I've spent most of my conscious hours today trying to figure out how the subconscious comes up with such interesting stuff. The foam from the lake can be attributed to the photo in The Times yesterday, but where the heck did those party animals come from? I haven't been watching any NGC, Discovery, Animal Planet or AXN this weekend. Also couldn't figure out why that sidey from college was after us either. Even if I'd inadvertently done some harm to him in college, why was he after Sito and Kamath? Anyone who does dream analysis out there? Dirty Freudians can stay out of this exercise!

Tuesday, October 12, 2004

Plan 9 From Outer Space

Did you know that Plan 9, the OS from Bell Labs is named after the movie Plan 9 From Outer Space? It's one of those movies that is so bad that it is actually a good watch. Here's a site on Plan 9 flubs. This reminded me of masochists in college who liked suffering first day first shows of Mithun Da's B grade movies. If you are a bad movie aficionado, here are some links that you can use to populate your TO DO lists -
Bad movie reviews (Turkey ratings)
Worst movie list on Wikipedia
The Golden Raspberry Awards
The IMDB bottom 100 list
There is also the IMDB top 250 list if you are looking for good films.

Quote of the week: Tau at dinner last Friday - "Whenever I have a difficult choice to make in life, I always consult my dad. I know for sure I have to make the opposite choice."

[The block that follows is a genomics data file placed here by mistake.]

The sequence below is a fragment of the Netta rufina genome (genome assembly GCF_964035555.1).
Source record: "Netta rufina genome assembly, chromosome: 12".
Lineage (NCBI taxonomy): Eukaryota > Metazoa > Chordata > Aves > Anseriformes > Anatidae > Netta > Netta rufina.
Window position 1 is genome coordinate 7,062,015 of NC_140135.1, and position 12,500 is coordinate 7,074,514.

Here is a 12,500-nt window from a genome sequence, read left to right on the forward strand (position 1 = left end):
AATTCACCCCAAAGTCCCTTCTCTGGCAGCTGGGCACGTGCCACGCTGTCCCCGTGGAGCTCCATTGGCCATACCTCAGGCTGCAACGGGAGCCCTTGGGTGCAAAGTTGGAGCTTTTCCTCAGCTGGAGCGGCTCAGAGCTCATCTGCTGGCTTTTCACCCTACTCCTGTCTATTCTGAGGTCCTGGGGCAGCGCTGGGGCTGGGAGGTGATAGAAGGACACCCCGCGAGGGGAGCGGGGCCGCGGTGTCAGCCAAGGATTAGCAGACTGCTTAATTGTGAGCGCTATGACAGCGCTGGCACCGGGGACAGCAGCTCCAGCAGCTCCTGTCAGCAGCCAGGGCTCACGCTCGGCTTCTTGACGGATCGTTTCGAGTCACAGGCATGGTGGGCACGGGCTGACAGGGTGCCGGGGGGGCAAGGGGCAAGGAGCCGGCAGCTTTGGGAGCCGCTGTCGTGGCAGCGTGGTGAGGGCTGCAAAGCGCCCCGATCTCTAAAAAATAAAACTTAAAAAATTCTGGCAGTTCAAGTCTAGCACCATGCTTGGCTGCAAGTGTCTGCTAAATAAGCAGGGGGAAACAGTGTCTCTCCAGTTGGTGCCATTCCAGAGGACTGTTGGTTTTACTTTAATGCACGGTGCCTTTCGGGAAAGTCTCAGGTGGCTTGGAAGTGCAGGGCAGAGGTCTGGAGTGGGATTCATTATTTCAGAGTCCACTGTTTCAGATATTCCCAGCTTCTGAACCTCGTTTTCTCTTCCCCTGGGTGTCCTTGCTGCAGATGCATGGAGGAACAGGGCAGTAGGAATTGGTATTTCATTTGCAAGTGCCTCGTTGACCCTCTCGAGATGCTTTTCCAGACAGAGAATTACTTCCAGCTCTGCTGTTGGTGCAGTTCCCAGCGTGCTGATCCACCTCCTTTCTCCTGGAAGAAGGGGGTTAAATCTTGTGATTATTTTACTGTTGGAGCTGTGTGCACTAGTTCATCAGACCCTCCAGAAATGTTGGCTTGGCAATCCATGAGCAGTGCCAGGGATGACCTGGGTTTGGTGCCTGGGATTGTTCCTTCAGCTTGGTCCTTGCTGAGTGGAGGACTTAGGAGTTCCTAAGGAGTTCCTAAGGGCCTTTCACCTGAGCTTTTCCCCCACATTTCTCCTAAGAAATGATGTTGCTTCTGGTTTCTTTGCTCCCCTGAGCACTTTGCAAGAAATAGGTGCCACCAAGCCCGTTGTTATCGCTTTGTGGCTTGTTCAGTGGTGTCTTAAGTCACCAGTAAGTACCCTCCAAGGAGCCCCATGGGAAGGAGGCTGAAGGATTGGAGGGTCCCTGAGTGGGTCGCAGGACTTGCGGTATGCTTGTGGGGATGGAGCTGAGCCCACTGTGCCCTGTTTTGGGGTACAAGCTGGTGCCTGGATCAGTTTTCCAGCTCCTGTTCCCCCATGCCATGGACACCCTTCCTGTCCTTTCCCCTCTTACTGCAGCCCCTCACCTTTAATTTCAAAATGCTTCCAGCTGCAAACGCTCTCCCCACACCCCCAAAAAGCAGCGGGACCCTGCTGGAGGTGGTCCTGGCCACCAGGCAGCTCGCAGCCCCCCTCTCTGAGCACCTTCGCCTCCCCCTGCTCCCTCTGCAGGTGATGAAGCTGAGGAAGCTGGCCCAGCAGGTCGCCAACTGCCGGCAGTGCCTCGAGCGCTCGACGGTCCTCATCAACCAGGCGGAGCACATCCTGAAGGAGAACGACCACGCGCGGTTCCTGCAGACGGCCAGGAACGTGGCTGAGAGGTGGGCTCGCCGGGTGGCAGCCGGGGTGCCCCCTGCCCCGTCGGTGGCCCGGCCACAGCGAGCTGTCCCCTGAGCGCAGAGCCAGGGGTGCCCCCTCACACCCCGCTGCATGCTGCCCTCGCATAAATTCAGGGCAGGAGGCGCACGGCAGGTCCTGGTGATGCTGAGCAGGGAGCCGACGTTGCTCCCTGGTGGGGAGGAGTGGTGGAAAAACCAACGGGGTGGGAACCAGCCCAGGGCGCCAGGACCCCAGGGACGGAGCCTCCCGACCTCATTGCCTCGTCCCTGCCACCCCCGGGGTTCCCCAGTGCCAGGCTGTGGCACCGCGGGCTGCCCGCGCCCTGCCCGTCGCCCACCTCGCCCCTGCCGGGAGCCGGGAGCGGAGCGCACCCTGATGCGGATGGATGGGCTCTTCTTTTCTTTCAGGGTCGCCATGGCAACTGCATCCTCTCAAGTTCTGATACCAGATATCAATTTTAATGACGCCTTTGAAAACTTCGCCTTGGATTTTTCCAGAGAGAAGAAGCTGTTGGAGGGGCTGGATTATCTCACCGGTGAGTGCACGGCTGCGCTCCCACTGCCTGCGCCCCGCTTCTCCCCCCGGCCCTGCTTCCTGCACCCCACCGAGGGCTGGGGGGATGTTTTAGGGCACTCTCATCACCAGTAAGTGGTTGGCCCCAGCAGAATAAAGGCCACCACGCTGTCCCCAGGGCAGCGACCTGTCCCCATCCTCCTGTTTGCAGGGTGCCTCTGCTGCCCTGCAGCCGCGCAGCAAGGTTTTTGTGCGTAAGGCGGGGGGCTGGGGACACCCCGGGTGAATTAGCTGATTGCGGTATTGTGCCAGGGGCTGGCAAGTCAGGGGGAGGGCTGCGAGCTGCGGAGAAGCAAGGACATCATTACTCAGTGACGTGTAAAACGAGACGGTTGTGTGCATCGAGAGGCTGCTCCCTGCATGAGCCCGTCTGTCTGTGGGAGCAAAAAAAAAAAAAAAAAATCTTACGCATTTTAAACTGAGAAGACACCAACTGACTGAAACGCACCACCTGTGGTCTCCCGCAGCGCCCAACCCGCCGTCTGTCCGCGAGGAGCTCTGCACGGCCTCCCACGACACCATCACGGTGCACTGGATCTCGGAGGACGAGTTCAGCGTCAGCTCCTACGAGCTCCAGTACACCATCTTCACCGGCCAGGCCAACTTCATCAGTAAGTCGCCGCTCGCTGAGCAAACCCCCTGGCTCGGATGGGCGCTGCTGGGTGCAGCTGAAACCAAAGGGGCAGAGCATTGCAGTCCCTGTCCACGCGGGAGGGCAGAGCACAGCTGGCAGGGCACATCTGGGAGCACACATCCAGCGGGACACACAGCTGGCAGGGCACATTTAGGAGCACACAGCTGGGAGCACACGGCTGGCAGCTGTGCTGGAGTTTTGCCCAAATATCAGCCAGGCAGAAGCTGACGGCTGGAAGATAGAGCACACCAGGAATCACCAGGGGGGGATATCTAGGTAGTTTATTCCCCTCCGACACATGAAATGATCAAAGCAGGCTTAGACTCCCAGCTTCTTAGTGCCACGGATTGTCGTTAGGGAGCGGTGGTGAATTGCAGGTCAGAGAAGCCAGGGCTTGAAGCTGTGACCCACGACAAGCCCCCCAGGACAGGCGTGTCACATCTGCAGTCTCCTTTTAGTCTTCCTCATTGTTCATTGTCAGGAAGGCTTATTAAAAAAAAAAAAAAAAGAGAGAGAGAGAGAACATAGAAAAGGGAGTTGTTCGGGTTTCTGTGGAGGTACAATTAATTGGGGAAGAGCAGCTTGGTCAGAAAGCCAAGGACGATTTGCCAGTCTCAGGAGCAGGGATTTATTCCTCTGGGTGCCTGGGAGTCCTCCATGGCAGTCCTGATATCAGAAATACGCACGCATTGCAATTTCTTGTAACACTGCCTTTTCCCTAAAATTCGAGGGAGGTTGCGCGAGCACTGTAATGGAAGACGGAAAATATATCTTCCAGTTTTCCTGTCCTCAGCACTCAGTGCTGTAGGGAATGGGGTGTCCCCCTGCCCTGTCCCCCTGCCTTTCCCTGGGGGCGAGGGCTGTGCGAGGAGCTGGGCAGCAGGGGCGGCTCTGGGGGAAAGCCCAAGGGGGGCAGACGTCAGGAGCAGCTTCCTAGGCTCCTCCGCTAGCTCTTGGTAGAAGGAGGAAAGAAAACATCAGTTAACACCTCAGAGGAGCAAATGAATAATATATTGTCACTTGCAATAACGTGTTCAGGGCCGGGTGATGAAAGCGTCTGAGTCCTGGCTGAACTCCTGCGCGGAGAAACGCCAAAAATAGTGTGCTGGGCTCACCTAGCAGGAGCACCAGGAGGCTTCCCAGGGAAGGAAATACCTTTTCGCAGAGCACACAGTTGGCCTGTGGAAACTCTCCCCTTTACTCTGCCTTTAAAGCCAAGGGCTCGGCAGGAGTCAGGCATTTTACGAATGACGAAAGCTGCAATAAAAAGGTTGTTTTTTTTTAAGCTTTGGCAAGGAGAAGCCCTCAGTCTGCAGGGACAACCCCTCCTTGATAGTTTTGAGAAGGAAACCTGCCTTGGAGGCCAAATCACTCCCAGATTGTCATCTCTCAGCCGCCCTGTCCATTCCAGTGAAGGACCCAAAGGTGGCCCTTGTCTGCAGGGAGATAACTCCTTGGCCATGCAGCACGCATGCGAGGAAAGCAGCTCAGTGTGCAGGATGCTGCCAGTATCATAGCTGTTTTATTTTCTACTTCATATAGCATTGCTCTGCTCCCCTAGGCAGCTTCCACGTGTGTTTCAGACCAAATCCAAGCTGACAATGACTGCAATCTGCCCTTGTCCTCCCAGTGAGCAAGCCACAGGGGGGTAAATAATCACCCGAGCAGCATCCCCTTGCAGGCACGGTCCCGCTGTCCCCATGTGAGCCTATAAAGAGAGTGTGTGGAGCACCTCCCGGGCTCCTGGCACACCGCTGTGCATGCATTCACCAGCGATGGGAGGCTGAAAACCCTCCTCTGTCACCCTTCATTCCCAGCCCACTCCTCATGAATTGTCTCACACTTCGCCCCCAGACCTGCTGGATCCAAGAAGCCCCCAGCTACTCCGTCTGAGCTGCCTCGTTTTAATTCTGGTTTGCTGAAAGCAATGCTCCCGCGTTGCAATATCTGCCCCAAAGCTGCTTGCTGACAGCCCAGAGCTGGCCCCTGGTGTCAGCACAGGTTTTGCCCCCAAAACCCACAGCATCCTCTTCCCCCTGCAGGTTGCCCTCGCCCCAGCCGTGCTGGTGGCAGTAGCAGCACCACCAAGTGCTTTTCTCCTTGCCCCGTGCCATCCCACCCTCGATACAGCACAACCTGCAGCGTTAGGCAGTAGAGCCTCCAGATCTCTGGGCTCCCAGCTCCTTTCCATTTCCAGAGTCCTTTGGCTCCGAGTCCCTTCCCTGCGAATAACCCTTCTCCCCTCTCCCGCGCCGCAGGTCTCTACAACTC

Friday, October 01, 2004

Narasimha Parvatha

I was down with viral fever for the last four days. The stud that I am, it is unlikely that this had anything to do with last weekend's trek to Narasimha Parvatha. The 7 km trek up to the top was fun. This was the popular trail and not difficult at all. Rains and fog spoiled some of the fun of camping at the top. The next day, for the trek back, some of the more adventurous members suggested we take an 18 km trail that would take us through dense forests. Reasoning was that since it was downhill, it shouldn't be difficult. Well, it did turn out to be downhill from there on (figuratively not literally).
For one, the trail went steeply downhill and then it was mostly uphill. The next problem lay in the jungles. The guy who thought of the phrase "jungle mein mangal" probably wasn't in his right mind (or in his left one for that matter). The only things that seemed to be doing any "mangal" there were the gazillion leeches that had come out in the previous night's rain. Getz you here, getz you there could well be the theme song for our trek through the jungle. It's hard to describe leeches satisfactorily without resorting to profanity. Suffice to say that you would be happier letting Dracula coochie-coo with you than having one of these slimy blood suckers in your shoes. The trek back started at 7 am and ended at 3 in the afternoon with two stops in between for "de-leeching". One of the stops was at Barkhana falls where I discovered that these slimy @#&*er$ don't drown. At the next stop I learnt that stomping hard on these slimy @#&*er$ only damages your knees.
I've posted selected photos from my camera here. There are more photos by Manjula and Prabhu here.